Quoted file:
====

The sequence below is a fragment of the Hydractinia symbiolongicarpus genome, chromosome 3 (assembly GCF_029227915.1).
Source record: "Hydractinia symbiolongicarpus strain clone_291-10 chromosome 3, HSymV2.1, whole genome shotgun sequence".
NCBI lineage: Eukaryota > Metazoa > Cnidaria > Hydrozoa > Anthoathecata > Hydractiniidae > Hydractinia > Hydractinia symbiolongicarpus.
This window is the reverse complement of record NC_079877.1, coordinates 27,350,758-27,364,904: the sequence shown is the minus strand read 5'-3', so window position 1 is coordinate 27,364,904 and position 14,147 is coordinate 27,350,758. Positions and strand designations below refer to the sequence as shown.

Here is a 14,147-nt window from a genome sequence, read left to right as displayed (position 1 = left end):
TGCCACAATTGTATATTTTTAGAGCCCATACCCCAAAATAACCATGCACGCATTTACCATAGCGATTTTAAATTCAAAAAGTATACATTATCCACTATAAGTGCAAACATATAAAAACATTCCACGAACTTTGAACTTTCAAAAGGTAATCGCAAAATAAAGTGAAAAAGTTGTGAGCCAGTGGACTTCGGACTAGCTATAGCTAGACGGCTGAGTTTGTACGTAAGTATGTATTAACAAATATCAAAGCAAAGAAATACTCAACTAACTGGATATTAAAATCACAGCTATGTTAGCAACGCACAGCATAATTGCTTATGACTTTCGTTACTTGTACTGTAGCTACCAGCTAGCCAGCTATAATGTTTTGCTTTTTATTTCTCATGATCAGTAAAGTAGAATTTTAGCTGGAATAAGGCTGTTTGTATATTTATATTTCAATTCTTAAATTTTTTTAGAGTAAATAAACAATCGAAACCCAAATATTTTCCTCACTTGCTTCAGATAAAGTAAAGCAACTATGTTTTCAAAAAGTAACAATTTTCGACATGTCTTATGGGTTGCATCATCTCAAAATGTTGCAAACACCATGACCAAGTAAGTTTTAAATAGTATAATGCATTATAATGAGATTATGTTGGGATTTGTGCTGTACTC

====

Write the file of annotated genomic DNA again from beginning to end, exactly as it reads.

The sequence below is a fragment of the Hydractinia symbiolongicarpus genome, chromosome 3 (assembly GCF_029227915.1).
Source record: "Hydractinia symbiolongicarpus strain clone_291-10 chromosome 3, HSymV2.1, whole genome shotgun sequence".
NCBI lineage: Eukaryota > Metazoa > Cnidaria > Hydrozoa > Anthoathecata > Hydractiniidae > Hydractinia > Hydractinia symbiolongicarpus.
This window is the reverse complement of record NC_079877.1, coordinates 27,350,758-27,364,904: the sequence shown is the minus strand read 5'-3', so window position 1 is coordinate 27,364,904 and position 14,147 is coordinate 27,350,758. Positions and strand designations below refer to the sequence as shown.

Here is a 14,147-nt window from a genome sequence, read left to right as displayed (position 1 = left end):
TGCCACAATTGTATATTTTTAGAGCCCATACCCCAAAATAACCATGCACGCATTTACCATAGCGATTTTAAATTCAAAAAGTATACATTATCCACTATAAGTGCAAACATATAAAAACATTCCACGAACTTTGAACTTTCAAAAGGTAATCGCAAAATAAAGTGAAAAAGTTGTGAGCCAGTGGACTTCGGACTAGCTATAGCTAGACGGCTGAGTTTGTACGTAAGTATGTATTAACAAATATCAAAGCAAAGAAATACTCAACTAACTGGATATTAAAATCACAGCTATGTTAGCAACGCACAGCATAATTGCTTATGACTTTCGTTACTTGTACTGTAGCTACCAGCTAGCCAGCTATAATGTTTTGCTTTTTATTTCTCATGATCAGTAAAGTAGAATTTTAGCTGGAATAAGGCTGTTTGTATATTTATATTTCAATTCTTAAATTTTTTTAGAGTAAATAAACAATCGAAACCCAAATATTTTCCTCACTTGCTTCAGATAAAGTAAAGCAACTATGTTTTCAAAAAGTAACAATTTTCGACATGTCTTATGGGTTGCATCATCTCAAAATGTTGCAAACACCATGACCAAGTAAGTTTTAAATAGTATAATGCATTATAATGAGATTATGTTGGGATTTGTGCTGTACTC